How Does Stress Affect the Body?

Combining biological and psychological expertise to explore the physical impacts of chronic stress and trauma.
Jenna Rieder, PhD, Assistant Professor in Psychology in Jefferson’s College of Humanities and Sciences. (Photo by ©Thomas Jefferson University Photography Services)

Stress has unfortunately become a commonplace aspect of many of our lives as we enter a second year of a global pandemic. In fact, a survey last fall reported 32% of adults felt so stressed by the pandemic that they sometimes struggle with daily tasks like choosing what to wear or eat, let alone work or go to school. It’s clear that stress can change the way we think, but how? Jenna Rieder, PhD, assistant professor in Psychology in Jefferson’s College of Humanities and Sciences, is interested in how stress and traumatic events change the physiology in not just our brains, but also our bodies. Her findings will help us better understand how our bodies respond to acute stress, and how those responses change in mental disorders like post-traumatic stress disorder. Read on to learn more about her research.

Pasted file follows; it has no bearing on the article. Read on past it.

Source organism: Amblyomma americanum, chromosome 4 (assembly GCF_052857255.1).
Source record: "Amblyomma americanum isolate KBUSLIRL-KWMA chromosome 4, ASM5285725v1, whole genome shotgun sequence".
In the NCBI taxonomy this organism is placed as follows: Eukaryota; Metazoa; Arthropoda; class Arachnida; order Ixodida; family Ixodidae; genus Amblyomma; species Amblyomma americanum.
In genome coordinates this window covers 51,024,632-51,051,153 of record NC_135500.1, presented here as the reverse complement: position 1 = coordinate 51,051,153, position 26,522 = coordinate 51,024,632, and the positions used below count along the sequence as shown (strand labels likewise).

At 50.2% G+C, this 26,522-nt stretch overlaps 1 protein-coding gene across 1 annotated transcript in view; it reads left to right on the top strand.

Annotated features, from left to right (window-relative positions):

Q: Tell us a bit about your field or area of research.

A: My research is focused on stress—a topic that most people can probably relate to. I am interested in both normative stress (what most of us experience in daily life) and more extreme stress. A lot of my work has focused on how the stress system works, particularly in trauma-exposed or chronically stressed people. I am interested in learning more about how stress relates to differences in physiology, and how these mechanisms might underlie clinically relevant outcomes, such as risk for mental illness. This research is situated at the intersection of many different areas of psychology (e.g., behavioral neuroscience, health psychology, clinical psychology) and the projects I’ve worked on employed a variety of methods, including chemical analysis of hormones in saliva samples, which have the advantage of being non-invasive compared to blood samples. The procedure is also a lower burden emotionally and doesn’t induce stress, which could impact measurements. Alongside this bench science, I also conduct clinical interviews with participants. In other words, we study both a person’s perception of stress as well as probing how stress impacts and interacts with different components of our bodies.